Although sophisticated upper- and lower-limb prostheses have been developed, amputees cannot control them intuitively nor perceive sensations from them. These deficiencies result in serious issues, including risk of falls, decreased mobility, heart fatigue during walking, and lower functionality while grasping. Moreover, the prostheses are not perceived by the users as part of their own body (low embodiment), which increases cognitive burden during use or device abandonment. An ideal man-machine interface should enable effortless bidirectional communication between the user and the prosthesis. Neural prostheses that provide bidirectional interfacing with the residual nervous system exploit the persistence of the central and peripheral neural pathways devoted to motor control and sensing (1). A combination of neurotechnologies recently achieved previously unseen capabilities of prosthesis actuation and sensory restoration, but several hurdles need to be overcome before widespread use of these devices.
Upper-limb amputees actuate opening and closing of commercial hand prostheses through the contraction of residual muscles, with no possibility to control single digits. Above-knee amputees exploit their residual hip movements to initiate protheses, which then execute predefined patterns of motion. Together with natural actuation, a physiologically plausible sensory feedback from prosthesis to amputee is missing, forcing users to continuously visually inspect their artificial limbs. A key limitation of prostheses actuation is that users must learn the nonintuitive control strategies (for example, contracting the biceps to close the hand).
In the case of amputations closer to the hand or foot, the control signals can be extracted from the residual muscles, but when amputations are at the thigh or shoulder level, muscles that control the hand or foot are lost. In these cases, a solution is surgical rerouting of nerves toward the other available muscles, called targeted muscular reinnervation (TMR). After this intervention, the nerves grow into the new muscles and gain the capacity to excite the tissue. When users attempt movement, neural signals contract the chest muscles in the case of shoulder-level amputees (2) or residual thigh muscles in the case of the above-knee amputation (3) (see the figure). Sensors placed over the skin capture the electrical signal produced by muscle activity, which is then transformed into movement of the robotic arm or leg. Yet, control based on skin surface electrodes (2, 3) suffers from instability due to electrode movement or detachment.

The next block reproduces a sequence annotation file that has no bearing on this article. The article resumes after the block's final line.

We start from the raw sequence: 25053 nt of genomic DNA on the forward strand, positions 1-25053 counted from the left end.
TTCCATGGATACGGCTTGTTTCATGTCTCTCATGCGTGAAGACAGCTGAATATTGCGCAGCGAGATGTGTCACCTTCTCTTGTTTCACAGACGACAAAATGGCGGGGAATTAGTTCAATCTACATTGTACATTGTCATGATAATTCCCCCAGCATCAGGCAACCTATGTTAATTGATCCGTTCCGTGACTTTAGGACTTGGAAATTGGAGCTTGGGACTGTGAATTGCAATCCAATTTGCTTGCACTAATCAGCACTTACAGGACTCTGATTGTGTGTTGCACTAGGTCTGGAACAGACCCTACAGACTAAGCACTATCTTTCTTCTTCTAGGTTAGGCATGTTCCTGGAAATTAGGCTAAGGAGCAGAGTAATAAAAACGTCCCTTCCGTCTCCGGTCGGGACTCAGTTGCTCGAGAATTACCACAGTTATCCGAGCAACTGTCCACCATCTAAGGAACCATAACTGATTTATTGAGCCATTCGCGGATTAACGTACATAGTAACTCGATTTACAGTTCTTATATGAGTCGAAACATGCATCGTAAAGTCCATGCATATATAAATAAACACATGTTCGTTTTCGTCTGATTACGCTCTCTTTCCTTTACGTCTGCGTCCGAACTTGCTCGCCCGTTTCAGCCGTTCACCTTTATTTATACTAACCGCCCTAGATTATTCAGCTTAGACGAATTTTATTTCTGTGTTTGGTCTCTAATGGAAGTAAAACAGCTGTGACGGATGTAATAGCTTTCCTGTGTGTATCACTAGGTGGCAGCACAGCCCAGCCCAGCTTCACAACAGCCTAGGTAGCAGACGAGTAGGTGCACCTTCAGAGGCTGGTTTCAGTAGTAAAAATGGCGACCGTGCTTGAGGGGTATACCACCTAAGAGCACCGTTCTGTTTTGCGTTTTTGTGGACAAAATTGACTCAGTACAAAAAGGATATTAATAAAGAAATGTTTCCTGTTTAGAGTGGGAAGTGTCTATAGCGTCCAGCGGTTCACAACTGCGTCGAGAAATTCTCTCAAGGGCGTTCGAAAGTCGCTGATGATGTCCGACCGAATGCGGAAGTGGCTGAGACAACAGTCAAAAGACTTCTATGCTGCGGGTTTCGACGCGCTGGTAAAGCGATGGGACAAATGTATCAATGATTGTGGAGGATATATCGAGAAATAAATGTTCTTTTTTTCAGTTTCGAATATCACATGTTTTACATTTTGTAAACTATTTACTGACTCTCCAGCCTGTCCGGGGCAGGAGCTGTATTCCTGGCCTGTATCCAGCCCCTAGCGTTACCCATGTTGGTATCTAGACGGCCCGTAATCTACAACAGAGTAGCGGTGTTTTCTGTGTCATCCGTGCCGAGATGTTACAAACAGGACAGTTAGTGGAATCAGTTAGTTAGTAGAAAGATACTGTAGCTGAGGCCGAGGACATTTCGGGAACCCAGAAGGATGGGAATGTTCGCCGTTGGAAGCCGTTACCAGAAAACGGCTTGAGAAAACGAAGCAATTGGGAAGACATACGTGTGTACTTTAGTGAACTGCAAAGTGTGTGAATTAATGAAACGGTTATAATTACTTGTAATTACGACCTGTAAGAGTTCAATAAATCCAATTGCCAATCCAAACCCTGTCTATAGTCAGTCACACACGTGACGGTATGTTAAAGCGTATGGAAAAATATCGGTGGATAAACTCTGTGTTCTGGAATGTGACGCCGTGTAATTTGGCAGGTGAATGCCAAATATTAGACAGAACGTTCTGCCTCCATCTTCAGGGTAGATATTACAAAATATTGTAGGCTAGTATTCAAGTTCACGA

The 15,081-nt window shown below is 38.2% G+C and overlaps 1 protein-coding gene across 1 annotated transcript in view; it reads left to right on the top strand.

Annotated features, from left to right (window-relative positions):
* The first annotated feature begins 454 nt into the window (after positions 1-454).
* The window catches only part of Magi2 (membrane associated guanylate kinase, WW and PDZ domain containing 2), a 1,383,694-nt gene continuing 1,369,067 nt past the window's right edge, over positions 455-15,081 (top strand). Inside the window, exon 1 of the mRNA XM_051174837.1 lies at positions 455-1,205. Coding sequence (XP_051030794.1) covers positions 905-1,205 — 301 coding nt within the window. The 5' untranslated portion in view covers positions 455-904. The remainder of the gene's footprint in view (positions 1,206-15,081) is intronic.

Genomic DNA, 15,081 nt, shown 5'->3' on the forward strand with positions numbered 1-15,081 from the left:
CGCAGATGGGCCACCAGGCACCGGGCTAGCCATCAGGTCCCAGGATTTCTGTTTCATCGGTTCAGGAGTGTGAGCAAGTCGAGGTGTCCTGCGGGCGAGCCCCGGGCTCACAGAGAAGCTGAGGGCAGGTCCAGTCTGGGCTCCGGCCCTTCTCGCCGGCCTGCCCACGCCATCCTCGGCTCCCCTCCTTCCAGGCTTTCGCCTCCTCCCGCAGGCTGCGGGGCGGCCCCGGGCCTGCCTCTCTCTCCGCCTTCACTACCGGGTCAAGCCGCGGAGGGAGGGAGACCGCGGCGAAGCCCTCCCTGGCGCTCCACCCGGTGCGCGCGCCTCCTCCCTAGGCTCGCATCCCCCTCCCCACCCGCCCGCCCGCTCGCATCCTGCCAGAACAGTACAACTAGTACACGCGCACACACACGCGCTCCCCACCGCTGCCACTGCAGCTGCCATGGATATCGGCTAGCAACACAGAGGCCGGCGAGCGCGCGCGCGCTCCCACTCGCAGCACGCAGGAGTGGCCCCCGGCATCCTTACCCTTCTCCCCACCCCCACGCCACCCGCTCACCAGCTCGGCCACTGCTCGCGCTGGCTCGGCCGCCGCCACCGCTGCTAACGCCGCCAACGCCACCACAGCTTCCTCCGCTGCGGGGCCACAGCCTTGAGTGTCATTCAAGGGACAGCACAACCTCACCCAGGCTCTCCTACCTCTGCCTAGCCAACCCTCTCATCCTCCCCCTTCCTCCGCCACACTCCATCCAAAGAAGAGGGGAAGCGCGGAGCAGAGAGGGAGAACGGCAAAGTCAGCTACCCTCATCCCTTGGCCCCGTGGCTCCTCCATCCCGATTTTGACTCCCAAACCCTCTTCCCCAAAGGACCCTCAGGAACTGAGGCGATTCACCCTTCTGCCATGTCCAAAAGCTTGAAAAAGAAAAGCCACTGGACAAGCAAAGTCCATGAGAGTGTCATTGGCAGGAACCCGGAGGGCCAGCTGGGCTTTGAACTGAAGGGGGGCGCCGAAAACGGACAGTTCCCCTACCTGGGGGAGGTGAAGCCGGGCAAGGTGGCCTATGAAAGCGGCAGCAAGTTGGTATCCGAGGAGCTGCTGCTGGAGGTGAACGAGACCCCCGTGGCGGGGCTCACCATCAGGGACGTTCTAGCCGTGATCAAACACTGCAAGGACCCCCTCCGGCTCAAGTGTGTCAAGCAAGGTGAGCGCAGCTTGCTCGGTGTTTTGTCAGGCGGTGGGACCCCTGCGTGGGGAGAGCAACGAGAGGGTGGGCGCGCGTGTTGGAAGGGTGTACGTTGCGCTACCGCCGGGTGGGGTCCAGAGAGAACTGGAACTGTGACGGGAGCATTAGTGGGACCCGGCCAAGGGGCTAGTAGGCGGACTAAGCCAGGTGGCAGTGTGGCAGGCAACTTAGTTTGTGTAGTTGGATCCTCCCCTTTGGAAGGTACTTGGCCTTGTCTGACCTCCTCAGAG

Further development of the muscle reinnervation concept led to the regenerative peripheral nerve interface approach (4). The distal end of a transected peripheral nerve in the arm stump is sutured into a muscle graft, which is implanted with recording wires. These wires are in turn connected to prosthesis controls via cables passing through the skin (which have the potential to become broken or induce infections). This creates a natural amplifier of neural signals of volitional control by transducing them into high-gain myoelectric signals. A high signal-to-noise ratio of this biointerface enabled high-precision control, even for single finger movements in two amputees (4). To overcome the problems of skin electrodes and percutaneous wires, tiny implantable myoelectric sensors (IMESs), which capture the muscular signals directly, were developed. These sensors were injected into the reinnervated muscles of three above-elbow amputees and conferred long-term functional use (5). Whenever the movement intention of an amputee activates the implanted muscles, IMESs capture and amplify these electrical signals and send them wirelessly to the receiving coil embedded into the prosthesis socket to control the motors of the prostheses. This proof of concept needs to be demonstrated in a bigger cohort of patients and will hopefully increase controllable movements.
Alongside actuation, restoring sensory information from the artificial limb to the user is essential for functionality. Natural sensations from the missing extremity can be restored to the brain, inducing so-called phantom sensations, through electrical stimulation of the residual nerves proximal to the amputation. Peripheral nerves contain parallel tubular structures, called fascicles, that transmit different sensations (such as touch and vibration) from specific areas of the limb. Several neural interfaces with different geometries and placement have been developed and preliminarily tested in upper-limb amputees. The stimulation of residual median and ulnar nerves (which innervate fingers and palm), through implanted transverse intrafascicular multichannel electrodes (TIMEs) (6), restored tactile feedback from prostheses in four upper-limb amputees. Relying on the restored feedback, users controlled the amount of force exerted with the prosthesis and distinguished between objects with different compliances and shapes.
Other neurotechnologies that can restore sensory information include Utah slanted electrode arrays (USEAs). These consist of a grid of micrometric stimulating wires of different length that are implanted in peripheral nerve fibers (7) and deliver spatially focused (selective) feedback to hand amputees. In a complementary approach, remarkable stability of several years (in terms of functionality and biocompatibility) was achieved with flat interface nerve electrode (FINE) (8) implants. FINEs enable a gentle nerve flattening, placing the active contacts in proximity to the inner fascicles without penetrating the nerve like TIMEs and USEAs do. Thus, FINEs are easier to implant and cause less nerve damage, but at the cost of higher stimulation current to elicit sensations.